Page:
What it means to me to be a high school baseball player — you have that ability to represent your school. And I feel like that's always super fun, especially when you see crowds of kids from the school show up to your game. And people are talking about it in school before games, and you have your whole community cheering you on. And it's not just your parents.

[Player yells, “Jackson, get there, Jackson, get there, get it in! Get it in!”]

I'm planning to go to [the University of Vermont] next year. I'm planning to major in English.

I'm definitely going to continue to play baseball after high school. I don't know what that's going to look like yet. One of my coaches on my high school team played club baseball at UVM, and he had a very good time doing it. So I might try to do that.

More from Vermont Public: It's been two years since the MLB dropped the Lake Monsters, but they're doing real well in the Futures League

[Player yells, “Throw a strike!” Another says, “That’s definitely not helpful, Lou.”]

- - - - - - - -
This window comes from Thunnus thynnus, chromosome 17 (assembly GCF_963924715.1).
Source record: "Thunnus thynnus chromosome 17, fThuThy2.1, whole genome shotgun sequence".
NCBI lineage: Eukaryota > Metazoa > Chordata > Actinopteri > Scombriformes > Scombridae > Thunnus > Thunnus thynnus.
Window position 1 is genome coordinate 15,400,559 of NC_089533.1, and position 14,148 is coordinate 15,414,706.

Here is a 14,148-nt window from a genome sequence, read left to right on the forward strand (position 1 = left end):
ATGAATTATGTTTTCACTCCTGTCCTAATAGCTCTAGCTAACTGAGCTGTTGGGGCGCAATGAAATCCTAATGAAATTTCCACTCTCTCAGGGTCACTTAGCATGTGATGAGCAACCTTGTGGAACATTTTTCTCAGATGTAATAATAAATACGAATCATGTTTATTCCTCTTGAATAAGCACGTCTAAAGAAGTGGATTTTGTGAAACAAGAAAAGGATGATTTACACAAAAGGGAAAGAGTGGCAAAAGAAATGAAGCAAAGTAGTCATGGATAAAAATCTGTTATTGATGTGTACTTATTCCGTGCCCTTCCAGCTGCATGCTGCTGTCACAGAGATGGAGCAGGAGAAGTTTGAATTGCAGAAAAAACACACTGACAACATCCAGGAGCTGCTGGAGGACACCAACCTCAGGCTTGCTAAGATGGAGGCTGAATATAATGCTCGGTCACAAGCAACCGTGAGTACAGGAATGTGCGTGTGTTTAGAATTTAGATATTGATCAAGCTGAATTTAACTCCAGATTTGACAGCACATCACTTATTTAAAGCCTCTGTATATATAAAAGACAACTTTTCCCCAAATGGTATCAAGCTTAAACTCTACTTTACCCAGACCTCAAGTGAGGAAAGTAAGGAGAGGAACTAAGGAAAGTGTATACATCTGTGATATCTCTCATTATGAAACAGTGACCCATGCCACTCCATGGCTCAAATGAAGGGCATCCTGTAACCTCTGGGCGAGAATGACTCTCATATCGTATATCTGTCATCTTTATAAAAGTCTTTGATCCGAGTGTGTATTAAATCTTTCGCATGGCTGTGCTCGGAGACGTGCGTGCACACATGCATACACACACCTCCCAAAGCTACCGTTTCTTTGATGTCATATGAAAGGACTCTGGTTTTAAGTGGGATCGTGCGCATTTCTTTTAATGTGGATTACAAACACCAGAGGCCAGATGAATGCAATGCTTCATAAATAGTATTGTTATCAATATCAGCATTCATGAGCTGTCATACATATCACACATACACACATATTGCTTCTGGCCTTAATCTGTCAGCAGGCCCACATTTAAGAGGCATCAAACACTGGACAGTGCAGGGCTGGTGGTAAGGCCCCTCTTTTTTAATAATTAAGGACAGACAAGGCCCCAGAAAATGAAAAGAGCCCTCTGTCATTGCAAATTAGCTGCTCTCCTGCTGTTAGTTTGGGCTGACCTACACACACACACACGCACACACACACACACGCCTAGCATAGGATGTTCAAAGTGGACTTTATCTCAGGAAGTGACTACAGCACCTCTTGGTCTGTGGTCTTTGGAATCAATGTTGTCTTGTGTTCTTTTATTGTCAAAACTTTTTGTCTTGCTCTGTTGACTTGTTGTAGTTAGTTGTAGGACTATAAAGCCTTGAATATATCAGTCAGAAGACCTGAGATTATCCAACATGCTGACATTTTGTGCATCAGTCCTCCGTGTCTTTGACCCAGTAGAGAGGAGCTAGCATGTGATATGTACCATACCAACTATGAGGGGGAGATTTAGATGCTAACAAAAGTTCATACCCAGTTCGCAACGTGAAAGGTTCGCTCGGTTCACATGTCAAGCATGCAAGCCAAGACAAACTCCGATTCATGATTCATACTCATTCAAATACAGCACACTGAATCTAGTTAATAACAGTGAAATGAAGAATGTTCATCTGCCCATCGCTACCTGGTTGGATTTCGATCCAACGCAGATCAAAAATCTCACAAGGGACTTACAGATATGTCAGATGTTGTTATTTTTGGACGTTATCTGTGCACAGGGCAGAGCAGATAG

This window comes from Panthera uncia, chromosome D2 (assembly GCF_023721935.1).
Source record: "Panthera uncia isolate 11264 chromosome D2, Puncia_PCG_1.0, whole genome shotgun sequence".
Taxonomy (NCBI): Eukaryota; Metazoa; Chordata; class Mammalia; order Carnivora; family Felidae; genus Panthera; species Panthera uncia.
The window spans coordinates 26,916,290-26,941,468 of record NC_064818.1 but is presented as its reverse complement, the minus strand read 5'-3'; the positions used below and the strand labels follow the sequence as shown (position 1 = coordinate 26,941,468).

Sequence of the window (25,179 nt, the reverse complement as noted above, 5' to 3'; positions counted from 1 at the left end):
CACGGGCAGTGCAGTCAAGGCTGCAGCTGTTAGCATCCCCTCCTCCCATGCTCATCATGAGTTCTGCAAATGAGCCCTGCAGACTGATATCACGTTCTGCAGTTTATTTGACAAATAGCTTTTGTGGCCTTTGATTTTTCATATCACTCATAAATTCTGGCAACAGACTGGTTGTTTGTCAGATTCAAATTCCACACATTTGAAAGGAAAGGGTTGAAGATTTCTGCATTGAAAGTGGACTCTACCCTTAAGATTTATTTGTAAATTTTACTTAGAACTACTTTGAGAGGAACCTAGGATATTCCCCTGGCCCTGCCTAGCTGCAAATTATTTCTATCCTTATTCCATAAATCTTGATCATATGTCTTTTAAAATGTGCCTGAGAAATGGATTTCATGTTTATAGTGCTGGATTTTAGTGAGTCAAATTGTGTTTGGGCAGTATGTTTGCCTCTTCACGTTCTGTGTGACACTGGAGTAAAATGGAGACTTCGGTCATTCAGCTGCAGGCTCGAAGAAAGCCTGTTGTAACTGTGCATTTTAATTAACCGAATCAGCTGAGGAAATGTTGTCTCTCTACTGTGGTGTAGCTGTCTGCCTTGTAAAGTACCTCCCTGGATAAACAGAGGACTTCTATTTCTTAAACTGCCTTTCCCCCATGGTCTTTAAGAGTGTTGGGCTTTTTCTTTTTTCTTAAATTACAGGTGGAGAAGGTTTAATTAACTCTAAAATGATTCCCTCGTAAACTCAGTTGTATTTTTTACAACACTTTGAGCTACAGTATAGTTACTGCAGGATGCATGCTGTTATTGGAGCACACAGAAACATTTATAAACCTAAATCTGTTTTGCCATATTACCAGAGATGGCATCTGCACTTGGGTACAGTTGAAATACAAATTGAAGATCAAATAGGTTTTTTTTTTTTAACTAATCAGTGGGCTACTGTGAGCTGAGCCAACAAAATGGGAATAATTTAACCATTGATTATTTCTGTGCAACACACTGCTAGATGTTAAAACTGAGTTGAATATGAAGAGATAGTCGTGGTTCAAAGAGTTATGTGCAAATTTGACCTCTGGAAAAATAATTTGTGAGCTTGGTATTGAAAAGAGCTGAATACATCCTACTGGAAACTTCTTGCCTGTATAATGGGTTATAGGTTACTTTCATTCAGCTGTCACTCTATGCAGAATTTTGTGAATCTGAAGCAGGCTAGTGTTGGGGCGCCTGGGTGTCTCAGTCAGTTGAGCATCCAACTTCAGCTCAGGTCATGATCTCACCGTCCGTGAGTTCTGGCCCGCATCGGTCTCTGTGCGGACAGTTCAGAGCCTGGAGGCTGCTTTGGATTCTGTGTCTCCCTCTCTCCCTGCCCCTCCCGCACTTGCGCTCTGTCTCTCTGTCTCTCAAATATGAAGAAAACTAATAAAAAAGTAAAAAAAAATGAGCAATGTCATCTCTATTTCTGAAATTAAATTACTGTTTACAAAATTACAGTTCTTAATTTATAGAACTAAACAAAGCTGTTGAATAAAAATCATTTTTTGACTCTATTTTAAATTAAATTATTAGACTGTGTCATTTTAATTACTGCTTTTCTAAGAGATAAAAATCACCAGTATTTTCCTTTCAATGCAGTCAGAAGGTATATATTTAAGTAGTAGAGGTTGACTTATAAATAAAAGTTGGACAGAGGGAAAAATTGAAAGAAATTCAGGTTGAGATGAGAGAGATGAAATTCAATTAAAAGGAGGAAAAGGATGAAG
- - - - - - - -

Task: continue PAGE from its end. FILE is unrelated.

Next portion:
It's just kind of crazy that it's coming to an end now, because I felt like not that long ago, I was a freshman in high school, or I was playing my sophomore year of baseball. That felt like, not three years ago.

I mean, I had a lot of good times playing sports in high school. It's been a big motivating factor for me just in my life in general. Like maybe I'm not having the best day, but I know that after school I'm gonna get to go hang out with the guys — whether it be at practice or in a game — and just do something that's fun, like every day. And that's always just something to look forward to — it just makes my days a lot better.

[Team cheers, “H-U, 1-2!”]

This story was produced by Kevin Trevellyan and Anna Van Dine. And special thanks to Kate Youngdahl-Stauss, a teacher at Harwood Union High School who facilitated this project.

Have questions, comments or tips? Send us a message.

Anna worked for Vermont Public from 2019 through 2023 as a reporter and co-host of the daily news podcast, The Frequency.
Latest Stories